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Jun 6, 2008

I Can't Say Goodnight

. Jun 6, 2008


My Mom and I walk down the stark hall and stop at the staff elevators. Our tired feet refuse to continue around the corner to the visitor elevators. I know my Mom must be more exhausted than I because she never breaks a rule. We've just left my Dad in his hospital room for the night after getting a pace maker. This after a three-day stay of not knowing what was wrong. He was groggy, but in pretty good spirits.

The elevator door slides open. An older Asian man leans against one wall and looks at the floor. We enter and he briefly glances at us. He wears a cap that says, "America the Beautiful" with a bald eagle graphic. His eyes are weary behind his glasses, red and a bit puffy from the evening's goodbyes, I imagine. He holds a plastic "patient's belongings" bag by its drawstring. It is full with items. One pink fuzzy sock pokes out of the hole on the top.

We reach the ground floor and the doors clank open. We three worriers walk in silence to the exit doors. It feels unnatural to leave a loved one behind in the care of strangers and that feeling tightens your chest when you reach the edge of the building.

As we go through the exit, the man's bag hits the door frame and the pink sock falls out. Its bright color in sharp contrast to the gray sidewalk and our somber mood. I snatch it up and for a split second, wonder whose foot it belongs to:

Me: "Sir, Sir! Your sock!"
Man: (Turns to me, eyes wide and startled by my voice) What? Oh. Oh. Thank you.
Me: Here you go.
Man: (He clutches the fuzzy sock in his hand) Ah. My wife. I could not say goodnight to her. I could not say it.
Me: Oh. It's alright. I'm sure she understands.
Man: She had cancer six years ago. And she survived. But the radiation burned everything up. Ahh. This is a hard life. I could not say goodnight to her...
My Mom: I'm sure you are doing your best. We do our best and we just keep going.
Man: I'm going back. I'm going back to say goodnight. I thank you.

The small old man clutching a pink fuzzy sock walks purposely through the double doors and back toward the elevators. Just before he gets to the visitor's desk, he brushes the sock against his cheek, I think to wipe a few tears away.

14 Whispers:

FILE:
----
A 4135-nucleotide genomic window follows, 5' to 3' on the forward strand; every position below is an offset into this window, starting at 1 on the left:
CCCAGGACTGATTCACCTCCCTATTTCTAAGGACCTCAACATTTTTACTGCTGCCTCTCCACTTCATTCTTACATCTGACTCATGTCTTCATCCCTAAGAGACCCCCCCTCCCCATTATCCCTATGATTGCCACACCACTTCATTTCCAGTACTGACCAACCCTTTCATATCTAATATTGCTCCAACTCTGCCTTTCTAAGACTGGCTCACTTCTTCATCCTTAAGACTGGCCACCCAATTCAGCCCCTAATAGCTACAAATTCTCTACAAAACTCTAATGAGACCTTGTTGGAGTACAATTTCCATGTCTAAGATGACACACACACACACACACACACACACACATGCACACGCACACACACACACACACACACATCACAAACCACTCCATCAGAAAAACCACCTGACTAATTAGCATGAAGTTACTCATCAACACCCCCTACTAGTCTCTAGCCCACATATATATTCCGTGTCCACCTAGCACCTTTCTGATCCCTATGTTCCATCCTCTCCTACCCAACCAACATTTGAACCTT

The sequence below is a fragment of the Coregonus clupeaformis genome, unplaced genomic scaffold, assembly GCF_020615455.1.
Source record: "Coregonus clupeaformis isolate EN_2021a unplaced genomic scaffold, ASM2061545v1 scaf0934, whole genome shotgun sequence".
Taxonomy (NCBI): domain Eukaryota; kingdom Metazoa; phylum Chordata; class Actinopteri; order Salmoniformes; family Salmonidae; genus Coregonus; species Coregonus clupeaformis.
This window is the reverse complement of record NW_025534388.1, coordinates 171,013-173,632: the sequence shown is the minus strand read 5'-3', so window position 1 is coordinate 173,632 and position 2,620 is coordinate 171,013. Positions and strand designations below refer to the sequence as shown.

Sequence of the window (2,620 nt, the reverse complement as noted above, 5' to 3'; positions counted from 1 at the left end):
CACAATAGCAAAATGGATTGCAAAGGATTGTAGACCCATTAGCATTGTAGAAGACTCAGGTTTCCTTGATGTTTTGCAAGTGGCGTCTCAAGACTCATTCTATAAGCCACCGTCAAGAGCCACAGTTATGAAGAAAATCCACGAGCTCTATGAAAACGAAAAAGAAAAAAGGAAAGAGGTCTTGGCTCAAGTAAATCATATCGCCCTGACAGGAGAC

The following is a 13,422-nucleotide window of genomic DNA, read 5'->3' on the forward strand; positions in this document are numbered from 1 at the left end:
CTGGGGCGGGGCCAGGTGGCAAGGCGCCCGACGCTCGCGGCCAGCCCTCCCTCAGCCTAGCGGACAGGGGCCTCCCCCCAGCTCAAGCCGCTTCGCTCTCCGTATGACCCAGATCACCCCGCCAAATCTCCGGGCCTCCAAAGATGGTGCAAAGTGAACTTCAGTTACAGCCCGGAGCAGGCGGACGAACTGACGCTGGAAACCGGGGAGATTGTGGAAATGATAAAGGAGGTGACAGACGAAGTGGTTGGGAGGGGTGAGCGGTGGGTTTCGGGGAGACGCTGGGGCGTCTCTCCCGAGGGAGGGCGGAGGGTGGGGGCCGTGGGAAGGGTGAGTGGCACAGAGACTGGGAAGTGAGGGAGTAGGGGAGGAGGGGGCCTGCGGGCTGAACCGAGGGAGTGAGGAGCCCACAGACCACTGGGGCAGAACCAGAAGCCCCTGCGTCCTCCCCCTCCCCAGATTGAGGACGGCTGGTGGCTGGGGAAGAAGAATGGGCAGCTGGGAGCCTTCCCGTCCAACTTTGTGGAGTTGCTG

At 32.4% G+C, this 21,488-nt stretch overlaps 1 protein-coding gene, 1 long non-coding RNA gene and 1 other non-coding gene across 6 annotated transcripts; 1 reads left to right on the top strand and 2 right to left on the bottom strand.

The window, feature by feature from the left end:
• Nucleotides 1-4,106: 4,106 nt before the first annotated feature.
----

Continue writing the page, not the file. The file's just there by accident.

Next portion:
Drowsey Monkey said...

That made me cry. Touching, sad, and so real.

G8rBryan said...

Reading posts like this makes you put things in perspective and reminds us not to take things for granted.

k.Fields said...

What a wonderful post. Makes you stop for a minute and count your blessings, and also reminds us that the stranger standing next to you may be experiencing something very emotional, and you may not even know. Thank-you for sharing. :)

RecycleCindy said...

A wonderful reminder that one never knows what life might dish out to you or a loved one. Touching post -- thanks for sharing your experience in that hospital with us.

Vienne said...

@Drowsey, Me too. I hope things improved for that couple today.

@G8rBryan, that's for sure. I don't mean to depress everyone, but occasional reality checks like this help me stay real.

@k.Fields, it's so true what you say about not knowing what's going on with each other. If I had encountered that man in an elevator anywhere besides a hospital, I'd have thought he was unfriendly. I always greet people when sharing an just never know what people are carrying around.

@RecycleCindy, that's true. I think about that when I'm faced with it, then I'm distracted and the awareness is gone. I guess that's only human, but still...

Ken Armstrong said...

It's important that we realise how hard life will someday become - it's helps us to treasure the good times more while we are in them rather than mourning them afterward.

A line from the movie/play 'Shadowlands' sums it up well:

"The pain now is part of the happiness then. That's the deal."

Patricia Rockwell said...

Thank you for sharing this sweet moment of true love. Tears are flowing.

Rene' Morris said...

:*-( Oh. My. Gosh.

BassoonBabe said...

Wonderful blog. We can learn so much from others if we just shut our mouths and open our ears. I'm going to add your blog to my favorites, what a great outlook.

p.s. I found you through the yellow E on the right sidebar.

Bethany said...

I hope he did say good night. A kiss. And so much more.

This was a wonderful moment you got to inspire and witness!

Henson Ray said...

Excellent writing. You have a very engaging style.

Anonymous said...

Love your blog and this story is the reason why. Thanks for hearing what so many of us don't.
Praying that all goes well for your Dad.

Guy Vestal said...

Great post, very insightful. Nice website too. Dugg & Stumbled!

Anonymous said...

Wow!!! Love your blog. Thanks for sharing :)


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